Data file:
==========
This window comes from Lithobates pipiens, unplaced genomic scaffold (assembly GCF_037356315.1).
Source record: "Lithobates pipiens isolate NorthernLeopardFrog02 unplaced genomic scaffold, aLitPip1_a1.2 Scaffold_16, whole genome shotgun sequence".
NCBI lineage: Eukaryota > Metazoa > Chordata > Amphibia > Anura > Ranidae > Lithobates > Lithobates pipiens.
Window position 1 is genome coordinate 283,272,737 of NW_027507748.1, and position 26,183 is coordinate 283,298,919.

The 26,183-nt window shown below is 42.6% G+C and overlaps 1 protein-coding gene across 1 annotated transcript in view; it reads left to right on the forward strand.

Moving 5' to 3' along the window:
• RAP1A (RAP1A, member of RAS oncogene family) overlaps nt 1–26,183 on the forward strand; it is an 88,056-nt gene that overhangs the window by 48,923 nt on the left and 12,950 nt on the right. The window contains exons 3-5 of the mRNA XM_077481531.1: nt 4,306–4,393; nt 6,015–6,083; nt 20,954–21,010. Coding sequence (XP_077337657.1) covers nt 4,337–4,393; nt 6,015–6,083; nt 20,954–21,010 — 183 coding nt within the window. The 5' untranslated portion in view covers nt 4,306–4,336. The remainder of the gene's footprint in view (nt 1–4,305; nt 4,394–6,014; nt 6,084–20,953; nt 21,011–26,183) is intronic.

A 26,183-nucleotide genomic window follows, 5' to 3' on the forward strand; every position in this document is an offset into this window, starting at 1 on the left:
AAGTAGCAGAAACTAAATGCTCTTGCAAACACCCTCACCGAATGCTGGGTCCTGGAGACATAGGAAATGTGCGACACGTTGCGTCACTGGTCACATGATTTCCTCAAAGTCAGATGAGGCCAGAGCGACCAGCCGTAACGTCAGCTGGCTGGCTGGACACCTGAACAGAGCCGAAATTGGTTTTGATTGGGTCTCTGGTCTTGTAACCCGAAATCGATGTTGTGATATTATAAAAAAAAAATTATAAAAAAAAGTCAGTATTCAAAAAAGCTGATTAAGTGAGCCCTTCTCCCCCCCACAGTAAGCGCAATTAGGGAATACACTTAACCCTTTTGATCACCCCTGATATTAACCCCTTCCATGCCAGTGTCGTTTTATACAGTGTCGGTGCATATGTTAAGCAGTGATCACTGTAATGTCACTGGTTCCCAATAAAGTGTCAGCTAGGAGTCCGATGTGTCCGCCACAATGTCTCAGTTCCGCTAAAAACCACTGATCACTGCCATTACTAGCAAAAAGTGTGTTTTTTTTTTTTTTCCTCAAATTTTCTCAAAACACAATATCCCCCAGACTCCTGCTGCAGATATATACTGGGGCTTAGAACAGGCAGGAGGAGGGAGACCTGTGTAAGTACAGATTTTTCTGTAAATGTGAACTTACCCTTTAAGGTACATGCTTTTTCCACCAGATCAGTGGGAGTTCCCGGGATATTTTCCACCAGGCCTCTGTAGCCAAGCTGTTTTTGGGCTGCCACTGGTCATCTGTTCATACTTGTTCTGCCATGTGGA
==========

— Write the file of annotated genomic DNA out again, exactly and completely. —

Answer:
This window comes from Lithobates pipiens, unplaced genomic scaffold (assembly GCF_037356315.1).
Source record: "Lithobates pipiens isolate NorthernLeopardFrog02 unplaced genomic scaffold, aLitPip1_a1.2 Scaffold_16, whole genome shotgun sequence".
NCBI lineage: Eukaryota > Metazoa > Chordata > Amphibia > Anura > Ranidae > Lithobates > Lithobates pipiens.
Window position 1 is genome coordinate 283,272,737 of NW_027507748.1, and position 26,183 is coordinate 283,298,919.

The 26,183-nt window shown below is 42.6% G+C and overlaps 1 protein-coding gene across 1 annotated transcript in view; it reads left to right on the forward strand.

Moving 5' to 3' along the window:
• RAP1A (RAP1A, member of RAS oncogene family) overlaps nt 1–26,183 on the forward strand; it is an 88,056-nt gene that overhangs the window by 48,923 nt on the left and 12,950 nt on the right. The window contains exons 3-5 of the mRNA XM_077481531.1: nt 4,306–4,393; nt 6,015–6,083; nt 20,954–21,010. Coding sequence (XP_077337657.1) covers nt 4,337–4,393; nt 6,015–6,083; nt 20,954–21,010 — 183 coding nt within the window. The 5' untranslated portion in view covers nt 4,306–4,336. The remainder of the gene's footprint in view (nt 1–4,305; nt 4,394–6,014; nt 6,084–20,953; nt 21,011–26,183) is intronic.

A 26,183-nucleotide genomic window follows, 5' to 3' on the forward strand; every position in this document is an offset into this window, starting at 1 on the left:
AAGTAGCAGAAACTAAATGCTCTTGCAAACACCCTCACCGAATGCTGGGTCCTGGAGACATAGGAAATGTGCGACACGTTGCGTCACTGGTCACATGATTTCCTCAAAGTCAGATGAGGCCAGAGCGACCAGCCGTAACGTCAGCTGGCTGGCTGGACACCTGAACAGAGCCGAAATTGGTTTTGATTGGGTCTCTGGTCTTGTAACCCGAAATCGATGTTGTGATATTATAAAAAAAAAATTATAAAAAAAAGTCAGTATTCAAAAAAGCTGATTAAGTGAGCCCTTCTCCCCCCCACAGTAAGCGCAATTAGGGAATACACTTAACCCTTTTGATCACCCCTGATATTAACCCCTTCCATGCCAGTGTCGTTTTATACAGTGTCGGTGCATATGTTAAGCAGTGATCACTGTAATGTCACTGGTTCCCAATAAAGTGTCAGCTAGGAGTCCGATGTGTCCGCCACAATGTCTCAGTTCCGCTAAAAACCACTGATCACTGCCATTACTAGCAAAAAGTGTGTTTTTTTTTTTTTTCCTCAAATTTTCTCAAAACACAATATCCCCCAGACTCCTGCTGCAGATATATACTGGGGCTTAGAACAGGCAGGAGGAGGGAGACCTGTGTAAGTACAGATTTTTCTGTAAATGTGAACTTACCCTTTAAGGTACATGCTTTTTCCACCAGATCAGTGGGAGTTCCCGGGATATTTTCCACCAGGCCTCTGTAGCCAAGCTGTTTTTGGGCTGCCACTGGTCATCTGTTCATACTTGTTCTGCCATGTGGA